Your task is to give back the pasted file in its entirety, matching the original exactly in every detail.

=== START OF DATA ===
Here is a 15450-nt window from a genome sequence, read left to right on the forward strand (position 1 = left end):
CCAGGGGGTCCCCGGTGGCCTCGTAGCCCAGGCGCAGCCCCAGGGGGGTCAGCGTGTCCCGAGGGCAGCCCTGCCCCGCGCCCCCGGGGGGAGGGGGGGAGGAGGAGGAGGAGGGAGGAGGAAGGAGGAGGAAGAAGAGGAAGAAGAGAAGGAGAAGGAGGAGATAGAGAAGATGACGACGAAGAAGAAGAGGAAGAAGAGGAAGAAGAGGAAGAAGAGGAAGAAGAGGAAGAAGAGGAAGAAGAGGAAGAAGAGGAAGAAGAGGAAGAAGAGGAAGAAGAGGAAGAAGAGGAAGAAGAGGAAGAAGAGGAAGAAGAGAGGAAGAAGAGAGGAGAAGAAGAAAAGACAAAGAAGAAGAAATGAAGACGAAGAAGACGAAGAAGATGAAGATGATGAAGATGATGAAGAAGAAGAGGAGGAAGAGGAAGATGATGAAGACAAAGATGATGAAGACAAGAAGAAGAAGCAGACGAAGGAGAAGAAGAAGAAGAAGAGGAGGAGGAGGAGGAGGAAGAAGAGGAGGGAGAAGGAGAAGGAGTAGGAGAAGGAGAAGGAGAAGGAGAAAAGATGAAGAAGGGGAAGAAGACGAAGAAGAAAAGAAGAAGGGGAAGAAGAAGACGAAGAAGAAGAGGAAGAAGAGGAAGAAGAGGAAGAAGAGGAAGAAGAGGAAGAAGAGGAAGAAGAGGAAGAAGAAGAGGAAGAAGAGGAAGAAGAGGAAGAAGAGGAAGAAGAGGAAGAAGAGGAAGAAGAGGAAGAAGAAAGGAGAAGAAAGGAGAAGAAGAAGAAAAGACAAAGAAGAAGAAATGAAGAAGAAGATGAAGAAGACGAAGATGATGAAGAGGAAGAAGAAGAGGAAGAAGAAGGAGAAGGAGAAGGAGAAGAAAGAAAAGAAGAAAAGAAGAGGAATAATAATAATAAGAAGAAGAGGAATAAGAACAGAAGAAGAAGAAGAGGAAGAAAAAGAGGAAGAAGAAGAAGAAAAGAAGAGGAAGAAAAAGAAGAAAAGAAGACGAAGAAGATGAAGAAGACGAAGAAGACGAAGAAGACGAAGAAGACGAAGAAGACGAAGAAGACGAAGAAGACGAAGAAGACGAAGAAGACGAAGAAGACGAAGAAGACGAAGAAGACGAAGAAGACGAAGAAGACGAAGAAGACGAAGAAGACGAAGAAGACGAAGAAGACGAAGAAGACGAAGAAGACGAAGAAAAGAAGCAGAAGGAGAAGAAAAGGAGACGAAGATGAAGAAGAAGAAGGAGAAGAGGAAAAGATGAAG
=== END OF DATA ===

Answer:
Here is a 15450-nt window from a genome sequence, read left to right on the forward strand (position 1 = left end):
CCAGGGGGTCCCCGGTGGCCTCGTAGCCCAGGCGCAGCCCCAGGGGGGTCAGCGTGTCCCGAGGGCAGCCCTGCCCCGCGCCCCCGGGGGGAGGGGGGGAGGAGGAGGAGGAGGGAGGAGGAAGGAGGAGGAAGAAGAGGAAGAAGAGAAGGAGAAGGAGGAGATAGAGAAGATGACGACGAAGAAGAAGAGGAAGAAGAGGAAGAAGAGGAAGAAGAGGAAGAAGAGGAAGAAGAGGAAGAAGAGGAAGAAGAGGAAGAAGAGGAAGAAGAGGAAGAAGAGGAAGAAGAGGAAGAAGAGGAAGAAGAGGAAGAAGAGAGGAAGAAGAGAGGAGAAGAAGAAAAGACAAAGAAGAAGAAATGAAGACGAAGAAGACGAAGAAGATGAAGATGATGAAGATGATGAAGAAGAAGAGGAGGAAGAGGAAGATGATGAAGACAAAGATGATGAAGACAAGAAGAAGAAGCAGACGAAGGAGAAGAAGAAGAAGAAGAGGAGGAGGAGGAGGAGGAAGAAGAGGAGGGAGAAGGAGAAGGAGTAGGAGAAGGAGAAGGAGAAGGAGAAAAGATGAAGAAGGGGAAGAAGACGAAGAAGAAAAGAAGAAGGGGAAGAAGAAGACGAAGAAGAAGAGGAAGAAGAGGAAGAAGAGGAAGAAGAGGAAGAAGAGGAAGAAGAGGAAGAAGAGGAAGAAGAAGAGGAAGAAGAGGAAGAAGAGGAAGAAGAGGAAGAAGAGGAAGAAGAGGAAGAAGAGGAAGAAGAAAGGAGAAGAAAGGAGAAGAAGAAGAAAAGACAAAGAAGAAGAAATGAAGAAGAAGATGAAGAAGACGAAGATGATGAAGAGGAAGAAGAAGAGGAAGAAGAAGGAGAAGGAGAAGGAGAAGAAAGAAAAGAAGAAAAGAAGAGGAATAATAATAATAAGAAGAAGAGGAATAAGAACAGAAGAAGAAGAAGAGGAAGAAAAAGAGGAAGAAGAAGAAGAAAAGAAGAGGAAGAAAAAGAAGAAAAGAAGACGAAGAAGATGAAGAAGACGAAGAAGACGAAGAAGACGAAGAAGACGAAGAAGACGAAGAAGACGAAGAAGACGAAGAAGACGAAGAAGACGAAGAAGACGAAGAAGACGAAGAAGACGAAGAAGACGAAGAAGACGAAGAAGACGAAGAAGACGAAGAAGACGAAGAAGACGAAGAAGACGAAGAAGACGAAGAAAAGAAGCAGAAGGAGAAGAAAAGGAGACGAAGATGAAGAAGAAGAAGGAGAAGAGGAAAAGATGAAG